In Australia, you might have heard about compliance plates and build plates (vehicle identification plates) on your car. But what exactly are they, and why are they important? In this article, we’ll break this down in simple terms. Below we will review and compare Compliance plates and Build Plates and the new Digital Compliance plate that has been introduced into Australia and why is it important?
What is a Compliance Plate?
A compliance plate is a special label attached to a vehicle either by its manufacturer or an importer. Its purpose is to confirm that the vehicle meets the requirements set out in the Motor Vehicle Standards Act 1989, also known as Australian Design Rules (ADRs).
Key Information on a Compliance Plate:
- Vehicle Identification Number (VIN): This unique code helps identify and track individual vehicles.
- Compliance Date: This date, specified in both month and year, indicates when the vehicle was confirmed to meet the standards.
- Manufacturer: This tells us who built the vehicle.
What is the RAV and Digital Compliance Plates?
It’s important to note that the Commonwealth Government has replaced the Motor Vehicle Standards Act 1989 with the Road Vehicle Standards Act 2018, along with the Road Vehicle Standards Rules 2019. Under these new regulations, the Register of Approved Vehicles (RAV) takes the place of traditional compliance plates and replaces them with digital compliance plates (aka electronic compliance plates).
The RAV is essentially an electronic database that contains approval details for vehicles deemed roadworthy under the RVSA, allowing them to be used on Australian roads. As of 1 July 2021, the use of traditional compliance plates on vehicles is gradually being phased out.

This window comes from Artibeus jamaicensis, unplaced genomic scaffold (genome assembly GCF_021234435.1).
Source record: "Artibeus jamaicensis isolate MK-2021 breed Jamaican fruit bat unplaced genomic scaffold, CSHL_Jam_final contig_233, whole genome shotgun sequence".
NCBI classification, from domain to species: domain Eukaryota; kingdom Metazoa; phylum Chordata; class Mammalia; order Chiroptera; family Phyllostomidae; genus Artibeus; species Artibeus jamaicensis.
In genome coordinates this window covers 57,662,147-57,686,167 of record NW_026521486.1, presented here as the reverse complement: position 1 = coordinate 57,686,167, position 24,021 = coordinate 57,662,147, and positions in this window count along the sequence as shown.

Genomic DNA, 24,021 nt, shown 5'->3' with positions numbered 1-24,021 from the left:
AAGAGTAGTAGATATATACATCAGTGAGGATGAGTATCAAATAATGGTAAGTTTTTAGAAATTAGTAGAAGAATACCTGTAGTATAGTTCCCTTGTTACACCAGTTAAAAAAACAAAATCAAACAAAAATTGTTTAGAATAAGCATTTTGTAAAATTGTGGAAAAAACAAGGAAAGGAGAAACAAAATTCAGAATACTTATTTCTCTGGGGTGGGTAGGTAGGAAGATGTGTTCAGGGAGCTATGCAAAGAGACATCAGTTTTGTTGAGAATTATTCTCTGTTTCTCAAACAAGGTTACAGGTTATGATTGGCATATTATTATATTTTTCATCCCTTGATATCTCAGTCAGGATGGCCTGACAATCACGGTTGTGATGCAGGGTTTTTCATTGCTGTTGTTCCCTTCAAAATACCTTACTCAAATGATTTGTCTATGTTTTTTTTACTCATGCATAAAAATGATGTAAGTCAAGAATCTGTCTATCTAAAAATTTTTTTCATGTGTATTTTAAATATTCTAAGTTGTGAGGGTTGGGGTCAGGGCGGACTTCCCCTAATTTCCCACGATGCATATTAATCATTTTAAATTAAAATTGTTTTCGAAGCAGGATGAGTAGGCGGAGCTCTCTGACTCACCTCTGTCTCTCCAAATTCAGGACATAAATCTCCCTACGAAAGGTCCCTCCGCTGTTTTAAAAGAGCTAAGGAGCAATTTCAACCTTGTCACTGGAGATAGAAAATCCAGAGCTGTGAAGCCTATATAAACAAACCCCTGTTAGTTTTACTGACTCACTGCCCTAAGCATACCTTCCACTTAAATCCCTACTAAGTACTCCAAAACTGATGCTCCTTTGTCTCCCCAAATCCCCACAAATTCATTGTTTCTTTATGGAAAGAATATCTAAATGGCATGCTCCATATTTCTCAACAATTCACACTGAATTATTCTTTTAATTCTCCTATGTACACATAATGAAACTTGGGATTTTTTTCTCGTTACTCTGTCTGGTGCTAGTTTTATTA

The digital compliance plate search is available here at the RAV website: https://rav.infrastructure.gov.au
What Is a Build Plate (Vehicle Identification Plate)?
A Build Plate, also known as a Vehicle Identification Plate, is affixed to a vehicle during its manufacturing process. This plate contains important information about the vehicle.
Key Information on a Vehicle Identification Plate:
- Vehicle Identification Number (VIN): This number serves as a unique identifier for the vehicle.
- Date of Manufacture: This date, presented in both month and year, indicates when the vehicle was built.
- Gross Vehicle Mass (GVM): This figure refers to the maximum weight the vehicle can carry, including passengers, cargo, and fuel.
In some cases, you may find additional information on this plate.
Build date vs Compliance date
The build date is when the car was manufactured. The compliance date is when the car was approved for Australian roads. If the vehicle is imported (all vehicles these days) then most likely compliance date would be similar to when the vehicle arrived in Australia and this could be months or in some cases years after the build date.
For example: a car is listed as say a 2021 Audi A3 will have its build date as 2021. If it was built in late in the year eg.12/2021 then it would most likely be complied in 2022 as it would take some time to ship/transport to Australia. The car might also be advertised as a MY22 which means model year 2022 and have body styling and features for vehicles designed for 2022 models.
Compliance plates and vehicle identification plates are the main identification components that provide important details about a vehicle’s compliance with safety standards and its manufacturing specifics. The two plates work hand in hand together to provide you with key information about the vehicles specifications and identification.